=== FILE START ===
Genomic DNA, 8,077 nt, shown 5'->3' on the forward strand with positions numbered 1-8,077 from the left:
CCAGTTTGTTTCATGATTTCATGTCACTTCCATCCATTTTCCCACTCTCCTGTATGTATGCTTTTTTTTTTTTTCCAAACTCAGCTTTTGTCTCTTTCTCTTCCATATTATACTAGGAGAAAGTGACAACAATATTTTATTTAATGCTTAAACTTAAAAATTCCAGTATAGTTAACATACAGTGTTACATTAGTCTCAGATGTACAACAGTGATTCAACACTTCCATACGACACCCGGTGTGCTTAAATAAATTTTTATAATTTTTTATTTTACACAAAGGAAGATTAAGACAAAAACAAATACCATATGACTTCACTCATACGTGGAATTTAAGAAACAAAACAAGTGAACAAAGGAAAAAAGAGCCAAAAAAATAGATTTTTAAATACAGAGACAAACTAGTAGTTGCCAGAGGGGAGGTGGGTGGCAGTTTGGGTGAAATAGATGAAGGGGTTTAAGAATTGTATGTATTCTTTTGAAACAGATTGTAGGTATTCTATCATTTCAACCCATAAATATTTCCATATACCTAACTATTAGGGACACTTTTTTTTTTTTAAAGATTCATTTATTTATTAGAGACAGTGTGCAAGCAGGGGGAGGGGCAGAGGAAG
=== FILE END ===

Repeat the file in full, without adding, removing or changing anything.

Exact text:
Genomic DNA, 8,077 nt, shown 5'->3' on the forward strand with positions numbered 1-8,077 from the left:
CCAGTTTGTTTCATGATTTCATGTCACTTCCATCCATTTTCCCACTCTCCTGTATGTATGCTTTTTTTTTTTTTCCAAACTCAGCTTTTGTCTCTTTCTCTTCCATATTATACTAGGAGAAAGTGACAACAATATTTTATTTAATGCTTAAACTTAAAAATTCCAGTATAGTTAACATACAGTGTTACATTAGTCTCAGATGTACAACAGTGATTCAACACTTCCATACGACACCCGGTGTGCTTAAATAAATTTTTATAATTTTTTATTTTACACAAAGGAAGATTAAGACAAAAACAAATACCATATGACTTCACTCATACGTGGAATTTAAGAAACAAAACAAGTGAACAAAGGAAAAAAGAGCCAAAAAAATAGATTTTTAAATACAGAGACAAACTAGTAGTTGCCAGAGGGGAGGTGGGTGGCAGTTTGGGTGAAATAGATGAAGGGGTTTAAGAATTGTATGTATTCTTTTGAAACAGATTGTAGGTATTCTATCATTTCAACCCATAAATATTTCCATATACCTAACTATTAGGGACACTTTTTTTTTTTTAAAGATTCATTTATTTATTAGAGACAGTGTGCAAGCAGGGGGAGGGGCAGAGGAAG